• Ummm…how can something meaningless work? What is your criterion for ‘working’ and ‘validity’ if the juxtaposition of symbols has no meaning? – Squeamish Ossifrage May 22 '19 at 15:16
• I should also state that $y_{i}$ is defined in the same field used for the elliptic curve. And since the elliptic curve generator has distributive properties, I believe I can do all the operations I am proposing. It works if the final equality is valid. – shumy May 22 '19 at 15:24
• You can make a map from the scalar ring into $G$ that maps $x_i \in R$ to $Y_i \in G$ by $x \mapsto \sum_i [l_i(x)]Y_i$ where $l_i$ are the Lagrange basis polynomials for the $\{x_i\}$. This map has a polynomial representation $x \mapsto [f(x)]G$ where $f$ is the Lagrange interpolation sending $x_i$ to $\log_G Y_i$ in the scalar ring, but of course we can't find that representation without computing discrete logs. But none of this gives a map from curve points to curve points. – Squeamish Ossifrage May 22 '19 at 17:41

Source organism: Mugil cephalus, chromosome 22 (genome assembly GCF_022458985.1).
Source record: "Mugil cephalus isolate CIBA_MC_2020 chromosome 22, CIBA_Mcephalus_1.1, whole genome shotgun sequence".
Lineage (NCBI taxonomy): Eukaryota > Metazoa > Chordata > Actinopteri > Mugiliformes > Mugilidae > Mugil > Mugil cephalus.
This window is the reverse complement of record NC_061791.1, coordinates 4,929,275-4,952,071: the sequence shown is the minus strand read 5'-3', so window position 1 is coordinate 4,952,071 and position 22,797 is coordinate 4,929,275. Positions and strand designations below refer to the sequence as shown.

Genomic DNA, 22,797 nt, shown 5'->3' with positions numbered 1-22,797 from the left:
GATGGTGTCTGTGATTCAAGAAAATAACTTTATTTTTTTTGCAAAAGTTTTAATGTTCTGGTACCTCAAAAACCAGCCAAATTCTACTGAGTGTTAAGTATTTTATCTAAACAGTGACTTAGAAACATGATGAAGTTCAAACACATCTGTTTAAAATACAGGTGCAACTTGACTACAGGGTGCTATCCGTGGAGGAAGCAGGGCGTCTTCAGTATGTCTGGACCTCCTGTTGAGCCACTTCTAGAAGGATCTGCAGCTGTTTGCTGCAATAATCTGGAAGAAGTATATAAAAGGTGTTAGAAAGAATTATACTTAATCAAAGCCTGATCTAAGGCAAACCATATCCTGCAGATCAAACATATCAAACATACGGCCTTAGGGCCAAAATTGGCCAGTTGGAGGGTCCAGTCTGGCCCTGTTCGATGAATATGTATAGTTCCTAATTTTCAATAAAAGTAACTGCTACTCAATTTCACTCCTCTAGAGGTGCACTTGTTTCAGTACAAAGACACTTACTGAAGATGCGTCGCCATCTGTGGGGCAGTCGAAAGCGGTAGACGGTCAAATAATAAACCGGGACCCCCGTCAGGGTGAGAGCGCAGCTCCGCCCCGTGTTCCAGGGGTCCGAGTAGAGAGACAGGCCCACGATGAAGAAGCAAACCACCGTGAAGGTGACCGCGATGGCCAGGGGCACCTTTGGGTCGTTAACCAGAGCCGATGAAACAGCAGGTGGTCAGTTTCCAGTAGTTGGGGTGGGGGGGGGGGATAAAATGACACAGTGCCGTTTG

This is "half an answer" while I think about the other half :)

The mathematical model that I find most useful for all discrete logarithm based cryptography is that of a vector space over a finite field. In many ways, the multiplicative-group implementation and the elliptic curve implementation are isomorphic, although it can be confusing because it's natural to write the former multiplicatively and the latter additively.